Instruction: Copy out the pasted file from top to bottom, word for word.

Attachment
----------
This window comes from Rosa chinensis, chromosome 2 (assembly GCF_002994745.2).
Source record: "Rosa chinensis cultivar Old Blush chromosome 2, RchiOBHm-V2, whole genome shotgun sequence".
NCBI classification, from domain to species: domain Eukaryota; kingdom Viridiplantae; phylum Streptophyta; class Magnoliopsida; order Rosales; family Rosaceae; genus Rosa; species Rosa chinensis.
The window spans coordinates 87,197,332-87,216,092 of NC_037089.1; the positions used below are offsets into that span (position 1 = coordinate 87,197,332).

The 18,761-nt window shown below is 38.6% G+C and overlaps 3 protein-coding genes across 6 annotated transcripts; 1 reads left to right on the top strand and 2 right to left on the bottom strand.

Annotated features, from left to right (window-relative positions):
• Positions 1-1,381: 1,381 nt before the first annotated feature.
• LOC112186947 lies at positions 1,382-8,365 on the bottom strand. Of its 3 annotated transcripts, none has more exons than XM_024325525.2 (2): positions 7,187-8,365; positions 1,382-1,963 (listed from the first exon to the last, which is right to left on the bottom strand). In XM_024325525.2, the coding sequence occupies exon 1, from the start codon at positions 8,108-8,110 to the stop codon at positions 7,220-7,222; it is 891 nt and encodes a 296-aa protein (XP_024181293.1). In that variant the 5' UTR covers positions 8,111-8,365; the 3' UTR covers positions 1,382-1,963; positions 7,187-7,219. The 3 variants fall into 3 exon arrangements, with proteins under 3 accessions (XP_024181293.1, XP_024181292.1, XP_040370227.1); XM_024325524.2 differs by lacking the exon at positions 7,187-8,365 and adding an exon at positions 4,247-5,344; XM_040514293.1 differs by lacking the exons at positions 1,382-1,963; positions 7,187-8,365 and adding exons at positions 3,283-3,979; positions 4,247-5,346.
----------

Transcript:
This window comes from Rosa chinensis, chromosome 2 (assembly GCF_002994745.2).
Source record: "Rosa chinensis cultivar Old Blush chromosome 2, RchiOBHm-V2, whole genome shotgun sequence".
NCBI classification, from domain to species: domain Eukaryota; kingdom Viridiplantae; phylum Streptophyta; class Magnoliopsida; order Rosales; family Rosaceae; genus Rosa; species Rosa chinensis.
The window spans coordinates 87,197,332-87,216,092 of NC_037089.1; the positions used below are offsets into that span (position 1 = coordinate 87,197,332).

The 18,761-nt window shown below is 38.6% G+C and overlaps 3 protein-coding genes across 6 annotated transcripts; 1 reads left to right on the top strand and 2 right to left on the bottom strand.

Annotated features, from left to right (window-relative positions):
• Positions 1-1,381: 1,381 nt before the first annotated feature.
• LOC112186947 lies at positions 1,382-8,365 on the bottom strand. Of its 3 annotated transcripts, none has more exons than XM_024325525.2 (2): positions 7,187-8,365; positions 1,382-1,963 (listed from the first exon to the last, which is right to left on the bottom strand). In XM_024325525.2, the coding sequence occupies exon 1, from the start codon at positions 8,108-8,110 to the stop codon at positions 7,220-7,222; it is 891 nt and encodes a 296-aa protein (XP_024181293.1). In that variant the 5' UTR covers positions 8,111-8,365; the 3' UTR covers positions 1,382-1,963; positions 7,187-7,219. The 3 variants fall into 3 exon arrangements, with proteins under 3 accessions (XP_024181293.1, XP_024181292.1, XP_040370227.1); XM_024325524.2 differs by lacking the exon at positions 7,187-8,365 and adding an exon at positions 4,247-5,344; XM_040514293.1 differs by lacking the exons at positions 1,382-1,963; positions 7,187-8,365 and adding exons at positions 3,283-3,979; positions 4,247-5,346.